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Indications:

This medication is a selective serotonin reuptake inhibitor (SSRI) used to treat depression, panic attacks, obsessive-compulsive disorder (OCD), social anxiety disorder (social phobia), post-traumatic stress disorder (PTSD), and generalized anxiety disorders (GAD). Paroxetine should not be used in children less than 18 years of age. It has not been shown to be effective for depression in children or teenagers. It may also cause serious side effects in this age group (see Side Effects section). Consult your doctor or pharmacist for more details. SSRI’s work by helping to restore the balance of certain natural substances in the brain (neurotransmitters). OTHER USES: This medication has also been used to treat a severe form of premenstrual syndrome (premenstrual dysphoric disorder- PMDD), sexual function problems in men (premature ejaculation), nerve problems associated with diabetes (diabetic neuropathy), and chronic headaches.

Contraindications:

Use with or within 14 days of MAOIs; concurrent use with thioridazine or pimozide.

Adverse reactions:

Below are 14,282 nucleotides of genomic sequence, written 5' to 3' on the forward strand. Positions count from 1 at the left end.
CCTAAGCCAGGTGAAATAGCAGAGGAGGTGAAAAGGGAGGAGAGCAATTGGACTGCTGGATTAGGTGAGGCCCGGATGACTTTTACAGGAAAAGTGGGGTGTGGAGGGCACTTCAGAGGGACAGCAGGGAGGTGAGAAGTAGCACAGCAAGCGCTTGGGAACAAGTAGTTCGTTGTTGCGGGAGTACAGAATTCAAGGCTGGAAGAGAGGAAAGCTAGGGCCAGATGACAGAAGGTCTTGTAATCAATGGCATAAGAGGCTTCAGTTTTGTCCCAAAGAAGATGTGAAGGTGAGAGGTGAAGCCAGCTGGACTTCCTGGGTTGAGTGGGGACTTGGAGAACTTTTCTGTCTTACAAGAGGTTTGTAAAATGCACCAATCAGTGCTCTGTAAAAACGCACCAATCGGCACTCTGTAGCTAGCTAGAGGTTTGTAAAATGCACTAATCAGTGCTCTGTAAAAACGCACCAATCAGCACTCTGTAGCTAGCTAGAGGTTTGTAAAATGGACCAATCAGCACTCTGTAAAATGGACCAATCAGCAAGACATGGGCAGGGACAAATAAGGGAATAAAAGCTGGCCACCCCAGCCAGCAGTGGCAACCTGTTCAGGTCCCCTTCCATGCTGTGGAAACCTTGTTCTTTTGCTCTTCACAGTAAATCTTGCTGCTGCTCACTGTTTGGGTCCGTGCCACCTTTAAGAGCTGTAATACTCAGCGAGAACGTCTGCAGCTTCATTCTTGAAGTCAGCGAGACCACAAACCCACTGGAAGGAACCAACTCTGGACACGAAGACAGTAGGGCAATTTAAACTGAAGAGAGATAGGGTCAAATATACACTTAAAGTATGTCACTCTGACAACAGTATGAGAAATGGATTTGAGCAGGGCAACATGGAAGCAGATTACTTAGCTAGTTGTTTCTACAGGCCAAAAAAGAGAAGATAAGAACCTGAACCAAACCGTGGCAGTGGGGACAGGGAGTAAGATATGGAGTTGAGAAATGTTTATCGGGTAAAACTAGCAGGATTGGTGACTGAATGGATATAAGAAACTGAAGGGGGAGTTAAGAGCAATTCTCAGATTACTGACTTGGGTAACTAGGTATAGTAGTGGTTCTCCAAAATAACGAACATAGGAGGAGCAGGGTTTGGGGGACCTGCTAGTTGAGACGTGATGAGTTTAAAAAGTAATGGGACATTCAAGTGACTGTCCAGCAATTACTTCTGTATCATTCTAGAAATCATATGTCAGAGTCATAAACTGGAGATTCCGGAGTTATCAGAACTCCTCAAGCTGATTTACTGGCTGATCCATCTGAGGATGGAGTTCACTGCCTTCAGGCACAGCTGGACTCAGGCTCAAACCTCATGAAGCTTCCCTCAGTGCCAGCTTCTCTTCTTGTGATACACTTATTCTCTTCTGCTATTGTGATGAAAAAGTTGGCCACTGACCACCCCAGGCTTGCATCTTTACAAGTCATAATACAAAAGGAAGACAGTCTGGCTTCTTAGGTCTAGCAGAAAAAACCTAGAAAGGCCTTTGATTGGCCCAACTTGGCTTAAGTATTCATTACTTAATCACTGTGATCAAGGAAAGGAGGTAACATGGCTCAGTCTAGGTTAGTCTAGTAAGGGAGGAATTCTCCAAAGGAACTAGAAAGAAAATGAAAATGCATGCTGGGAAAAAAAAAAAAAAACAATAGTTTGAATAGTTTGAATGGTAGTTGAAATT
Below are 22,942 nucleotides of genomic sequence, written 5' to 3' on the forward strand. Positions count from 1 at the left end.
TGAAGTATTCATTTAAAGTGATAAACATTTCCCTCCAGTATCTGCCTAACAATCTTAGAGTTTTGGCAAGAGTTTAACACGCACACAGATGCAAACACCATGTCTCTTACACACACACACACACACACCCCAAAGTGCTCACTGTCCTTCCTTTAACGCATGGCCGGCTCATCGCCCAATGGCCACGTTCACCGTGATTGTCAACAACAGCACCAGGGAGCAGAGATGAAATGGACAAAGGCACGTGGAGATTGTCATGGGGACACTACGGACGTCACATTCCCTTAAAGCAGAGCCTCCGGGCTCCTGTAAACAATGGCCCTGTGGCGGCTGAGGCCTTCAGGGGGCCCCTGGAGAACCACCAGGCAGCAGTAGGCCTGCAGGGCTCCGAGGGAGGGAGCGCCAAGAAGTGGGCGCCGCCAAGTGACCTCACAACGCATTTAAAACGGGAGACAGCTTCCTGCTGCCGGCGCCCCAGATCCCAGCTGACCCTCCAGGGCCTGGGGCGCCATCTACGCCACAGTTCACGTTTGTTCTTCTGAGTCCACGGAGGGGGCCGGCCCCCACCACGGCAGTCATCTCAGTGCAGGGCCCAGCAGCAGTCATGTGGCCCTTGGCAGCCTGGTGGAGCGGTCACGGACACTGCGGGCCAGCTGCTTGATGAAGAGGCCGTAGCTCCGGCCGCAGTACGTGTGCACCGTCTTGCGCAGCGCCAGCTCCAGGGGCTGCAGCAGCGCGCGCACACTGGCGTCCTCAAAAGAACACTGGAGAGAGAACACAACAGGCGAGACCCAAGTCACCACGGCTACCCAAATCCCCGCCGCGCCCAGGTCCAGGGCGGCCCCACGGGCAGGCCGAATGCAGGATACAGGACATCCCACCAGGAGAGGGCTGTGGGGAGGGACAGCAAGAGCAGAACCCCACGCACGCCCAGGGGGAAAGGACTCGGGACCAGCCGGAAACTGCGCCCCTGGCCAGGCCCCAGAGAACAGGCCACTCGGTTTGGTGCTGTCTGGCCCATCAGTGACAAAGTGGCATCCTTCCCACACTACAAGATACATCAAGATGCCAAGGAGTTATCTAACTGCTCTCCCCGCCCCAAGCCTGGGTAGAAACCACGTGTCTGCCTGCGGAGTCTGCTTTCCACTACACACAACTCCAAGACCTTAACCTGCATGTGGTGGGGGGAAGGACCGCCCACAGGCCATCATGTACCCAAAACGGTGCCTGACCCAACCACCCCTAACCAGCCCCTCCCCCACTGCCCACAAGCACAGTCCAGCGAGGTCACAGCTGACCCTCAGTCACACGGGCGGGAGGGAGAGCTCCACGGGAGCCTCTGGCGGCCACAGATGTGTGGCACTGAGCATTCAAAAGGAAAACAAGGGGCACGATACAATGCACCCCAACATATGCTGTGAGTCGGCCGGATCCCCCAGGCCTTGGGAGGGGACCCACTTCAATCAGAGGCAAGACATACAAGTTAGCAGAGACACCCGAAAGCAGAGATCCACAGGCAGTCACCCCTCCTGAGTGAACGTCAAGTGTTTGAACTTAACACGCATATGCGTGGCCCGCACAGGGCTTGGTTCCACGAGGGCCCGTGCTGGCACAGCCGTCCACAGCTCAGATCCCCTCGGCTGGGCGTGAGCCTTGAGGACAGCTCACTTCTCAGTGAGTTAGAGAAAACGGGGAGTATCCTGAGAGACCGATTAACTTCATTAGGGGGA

Nausea, vomiting, drowsiness, dizziness, diarrhea, trouble sleeping, yawning, constipation, or dry mouth may occur. If any of these effects persist or worsen, notify your doctor promptly. Tell your doctor immediately if any of these serious side effects occur: loss of appetite, unusual or severe mental/mood changes, increased sweating/flushing, unusual fatigue, uncontrolled movements (tremor), decreased interest in sex, changes in sexual ability. Tell your doctor immediately if any of these unlikely but serious side effects occur: black stools, blurred vision, change in amount of urine, "coffee ground" vomit, easy bruising/bleeding. Tell your doctor immediately if any of these highly unlikely but very serious side effects occur: fainting, irregular heartbeat, muscle pain, trouble swallowing, unusual swelling, seizures, tingling or numbness of the hands/feet. Paroxetine may infrequently cause suicidal thoughts or self-harm urges in children or teenagers up to 18 years of age. Tell the doctor immediately should this occur (see Uses section). Males: In the very unlikely event you have a painful, prolonged erection, stop using this drug and seek immediate medical attention or permanent problems could occur. A serious allergic reaction to this drug is unlikely, but seek immediate medical attention if it occurs. Symptoms of a serious allergic reaction include: rash, itching, swelling, severe dizziness, trouble breathing. If you notice other effects not listed above, contact your doctor or pharmacist.